Iron metal

Iron is a mineral that our bodies need for many functions. For example, iron is part of hemoglobin, a protein which carries oxygen from our lungs throughout our bodies. It helps our muscles store and use oxygen. Iron is also part of many other proteins and enzymes. Your body needs the right amount of iron.

Iron (/ˈaɪərn/) is a chemical element with symbol Fe (from Latin: ferrum) and atomic number 26. It is a metal that belongs to the first transition series and group 8 of the periodic table. It is, by mass, the most common element on Earth, right in front of oxygen (32.1% and 30.1%, respectively), forming much of Earth’s outer and inner core. It is the fourth most common element in the Earth’s crust.


In its metallic state, iron is rare in the Earth’s crust, limited mainly to deposition by meteorites. Iron ores, by contrast, are among the most abundant in the Earth’s crust, although extracting usable metal from them requires kilns or furnaces capable of reaching 1,500 °C (2,730 °F) or higher, about 500 °C (900 °F) higher than that required to smelt copper. Humans started to master that process in Eurasia by about 2000 BCE,[not verified in body] and the use of iron tools and weapons began to displace copper alloys, in some regions, only around 1200 BCE. That event is considered the transition from the Bronze Age to the Iron Age. In the modern world, iron alloys, such as steel, stainless steel, cast iron and special steels are by far the most common industrial metals, because of their mechanical properties and low cost.

Pristine and smooth pure iron surfaces are mirror-like silvery-gray. However, iron reacts readily with oxygen and water to give brown to black hydrated iron oxides, commonly known as rust. Unlike the oxides of some other metals, that form passivating layers, rust occupies more volume than the metal and thus flakes off, exposing fresh surfaces for corrosion. Although iron readily reacts, high purity iron, called electrolytic iron, has better corrosion resistance.

The body of an adult human contains about 4 grams (0.005% body weight) of iron, mostly in hemoglobin and myoglobin. These two proteins play essential roles in vertebrate metabolism, respectively oxygen transport by blood and oxygen storage in muscles. To maintain the necessary levels, human iron metabolism requires a minimum of iron in the diet. Iron is also the metal at the active site of many important redox enzymes dealing with cellular respiration and oxidation and reduction in plants and animals.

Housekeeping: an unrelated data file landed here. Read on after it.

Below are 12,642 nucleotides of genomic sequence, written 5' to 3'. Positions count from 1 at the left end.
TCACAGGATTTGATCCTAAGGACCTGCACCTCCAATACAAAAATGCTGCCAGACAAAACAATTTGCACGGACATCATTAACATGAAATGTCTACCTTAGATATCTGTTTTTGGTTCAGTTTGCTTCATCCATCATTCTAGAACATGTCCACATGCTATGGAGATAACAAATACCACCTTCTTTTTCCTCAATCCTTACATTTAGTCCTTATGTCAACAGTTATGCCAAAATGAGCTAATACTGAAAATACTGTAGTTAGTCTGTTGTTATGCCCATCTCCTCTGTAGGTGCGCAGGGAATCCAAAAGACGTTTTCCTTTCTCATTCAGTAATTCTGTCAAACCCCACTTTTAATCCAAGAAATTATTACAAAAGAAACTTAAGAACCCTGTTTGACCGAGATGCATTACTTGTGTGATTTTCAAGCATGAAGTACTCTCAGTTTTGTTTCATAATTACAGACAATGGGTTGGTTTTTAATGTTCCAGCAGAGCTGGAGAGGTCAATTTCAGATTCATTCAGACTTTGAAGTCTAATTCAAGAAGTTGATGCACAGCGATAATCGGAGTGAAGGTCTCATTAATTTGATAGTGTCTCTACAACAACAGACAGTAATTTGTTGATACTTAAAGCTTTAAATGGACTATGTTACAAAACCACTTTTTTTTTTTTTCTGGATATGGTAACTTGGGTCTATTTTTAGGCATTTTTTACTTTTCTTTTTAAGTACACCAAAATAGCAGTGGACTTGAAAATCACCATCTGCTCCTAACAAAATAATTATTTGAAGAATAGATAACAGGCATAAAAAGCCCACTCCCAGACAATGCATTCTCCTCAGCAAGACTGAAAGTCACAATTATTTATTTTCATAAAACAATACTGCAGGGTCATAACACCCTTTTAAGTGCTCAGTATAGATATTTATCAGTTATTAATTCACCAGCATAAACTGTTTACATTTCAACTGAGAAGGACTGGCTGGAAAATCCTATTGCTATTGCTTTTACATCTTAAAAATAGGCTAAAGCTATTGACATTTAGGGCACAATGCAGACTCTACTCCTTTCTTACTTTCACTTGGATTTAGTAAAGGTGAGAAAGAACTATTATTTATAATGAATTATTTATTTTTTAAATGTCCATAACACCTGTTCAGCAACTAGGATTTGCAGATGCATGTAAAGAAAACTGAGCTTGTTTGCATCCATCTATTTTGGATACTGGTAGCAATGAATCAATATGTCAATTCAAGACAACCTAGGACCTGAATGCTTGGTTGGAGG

Chemically, the most common oxidation states of iron are iron(II) and iron(III). Iron shares many properties of other transition metals, including the other group 8 elements, ruthenium and osmium. Iron forms compounds in a wide range of oxidation states, −2 to +7. Iron also forms many coordination compounds; some of them, such as ferrocene, ferrioxalate, and Prussian blue, have substantial industrial, medical, or research applications.


Iron is a brittle, hard substance, classified as a metal in Group 8 on the Periodic Table of the Elements. The most abundant of all metals, its pure form rapidly corrodes from exposure to moist air and high temperatures. Iron is also the fourth most common element in Earth’s crust by weight and much of Earth’s core is thought to be composed of iron. Besides being commonly found on Earth, it is abundant in the sun and stars, according to the Los Alamos National Laboratory. Iron is crucial to the survival of living organisms, according to Jefferson Lab. In plants, it plays a role in the production of chlorophyll. In animals, it is a component of hemoglobin — a protein in blood that carries oxygen from the lungs to the tissues in the body.

Ninety percent of all metal that is refined these days is iron, according to the Royal Society of Chemistry. Most of it is used to make steel — an alloy of iron and carbon — which is in turn used in manufacturing and civil engineering, for instance, to make reinforced concrete. Stainless steel, which contains at least 10.5 percent chromium, is highly resistant to corrosion. It is used in kitchen cutlery, appliances and cookware such as stainless steel pans and skillets. The addition of other elements can provide steel with other useful qualities. For instance, nickel increases its durability and makes it more resistant to heat and acids; manganese makes it more durable, whereas tungsten helps it maintain hardness at high temperatures, according to Jefferson Lab.

Just the facts
Atomic number (number of protons in the nucleus): 26
Atomic symbol (on the Periodic Table of Elements): Fe
Atomic weight (average mass of the atom): 55.845
Density: 7.874 grams per cubic centimeter
Phase at room temperature: Solid
Melting point: 2,800.4 degrees Fahrenheit (1,538 degrees Celsius)
Boiling point: 5,181.8 F (2,861 C)
Number of isotopes (atoms of the same element with a different number of neutrons): (include how many are stable isotopes): 33 Stable isotopes: 4
Most common isotopes: Iron-56 (natural abundance: 91.754 percent)

History and properties of iron